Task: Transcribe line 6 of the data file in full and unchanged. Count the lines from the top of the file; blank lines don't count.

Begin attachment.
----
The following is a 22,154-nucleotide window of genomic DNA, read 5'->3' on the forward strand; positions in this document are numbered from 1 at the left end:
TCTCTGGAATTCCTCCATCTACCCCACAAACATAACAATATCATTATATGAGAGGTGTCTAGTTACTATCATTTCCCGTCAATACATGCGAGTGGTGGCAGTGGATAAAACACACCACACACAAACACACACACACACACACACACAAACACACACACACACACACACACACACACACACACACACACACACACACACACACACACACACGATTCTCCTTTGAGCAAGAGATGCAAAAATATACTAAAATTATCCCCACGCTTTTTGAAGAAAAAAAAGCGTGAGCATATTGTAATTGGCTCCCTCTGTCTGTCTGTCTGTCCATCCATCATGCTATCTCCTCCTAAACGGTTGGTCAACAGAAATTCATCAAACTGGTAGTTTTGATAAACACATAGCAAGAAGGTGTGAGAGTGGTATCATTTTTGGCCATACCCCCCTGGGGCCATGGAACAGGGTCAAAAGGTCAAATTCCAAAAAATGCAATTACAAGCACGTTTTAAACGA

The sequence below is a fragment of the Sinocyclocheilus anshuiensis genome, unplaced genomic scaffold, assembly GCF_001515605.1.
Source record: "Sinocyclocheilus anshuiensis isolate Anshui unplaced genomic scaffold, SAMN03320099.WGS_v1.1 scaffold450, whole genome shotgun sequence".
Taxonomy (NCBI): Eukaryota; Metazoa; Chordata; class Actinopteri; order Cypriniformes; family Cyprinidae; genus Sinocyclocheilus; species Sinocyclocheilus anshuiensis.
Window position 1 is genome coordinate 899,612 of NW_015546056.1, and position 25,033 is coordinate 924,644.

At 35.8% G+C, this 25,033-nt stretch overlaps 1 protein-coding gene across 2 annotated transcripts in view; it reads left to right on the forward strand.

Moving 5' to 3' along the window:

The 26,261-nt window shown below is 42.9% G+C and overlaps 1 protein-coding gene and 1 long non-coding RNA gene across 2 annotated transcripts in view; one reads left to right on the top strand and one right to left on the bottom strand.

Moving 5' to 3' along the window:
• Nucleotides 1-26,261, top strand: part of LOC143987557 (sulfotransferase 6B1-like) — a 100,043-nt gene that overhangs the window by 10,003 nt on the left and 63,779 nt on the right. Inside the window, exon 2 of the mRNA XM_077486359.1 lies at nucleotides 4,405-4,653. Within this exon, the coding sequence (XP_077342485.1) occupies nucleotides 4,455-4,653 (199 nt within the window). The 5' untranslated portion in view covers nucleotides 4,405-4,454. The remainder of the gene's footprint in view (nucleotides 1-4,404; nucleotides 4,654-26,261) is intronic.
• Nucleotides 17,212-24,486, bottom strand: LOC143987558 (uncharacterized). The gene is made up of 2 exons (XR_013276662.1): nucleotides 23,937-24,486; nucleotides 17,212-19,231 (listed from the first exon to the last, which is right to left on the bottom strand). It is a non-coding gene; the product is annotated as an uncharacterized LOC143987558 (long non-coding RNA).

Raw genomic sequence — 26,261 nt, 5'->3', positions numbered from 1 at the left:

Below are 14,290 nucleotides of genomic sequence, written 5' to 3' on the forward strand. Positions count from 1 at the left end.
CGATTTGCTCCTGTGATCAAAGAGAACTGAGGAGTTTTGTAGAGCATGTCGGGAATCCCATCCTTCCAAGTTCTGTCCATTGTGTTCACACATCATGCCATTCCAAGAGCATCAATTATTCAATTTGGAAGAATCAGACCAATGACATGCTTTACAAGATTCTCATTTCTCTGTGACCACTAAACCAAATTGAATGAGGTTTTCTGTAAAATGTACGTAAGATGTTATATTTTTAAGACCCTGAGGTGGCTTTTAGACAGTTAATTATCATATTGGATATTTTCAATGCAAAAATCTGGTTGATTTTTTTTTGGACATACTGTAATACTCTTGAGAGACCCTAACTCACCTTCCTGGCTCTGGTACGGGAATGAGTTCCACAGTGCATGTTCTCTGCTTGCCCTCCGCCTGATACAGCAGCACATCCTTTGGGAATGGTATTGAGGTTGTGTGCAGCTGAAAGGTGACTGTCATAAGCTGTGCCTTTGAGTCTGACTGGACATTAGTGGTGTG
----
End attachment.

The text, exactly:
Window position 1 is genome coordinate 899,612 of NW_015546056.1, and position 25,033 is coordinate 924,644.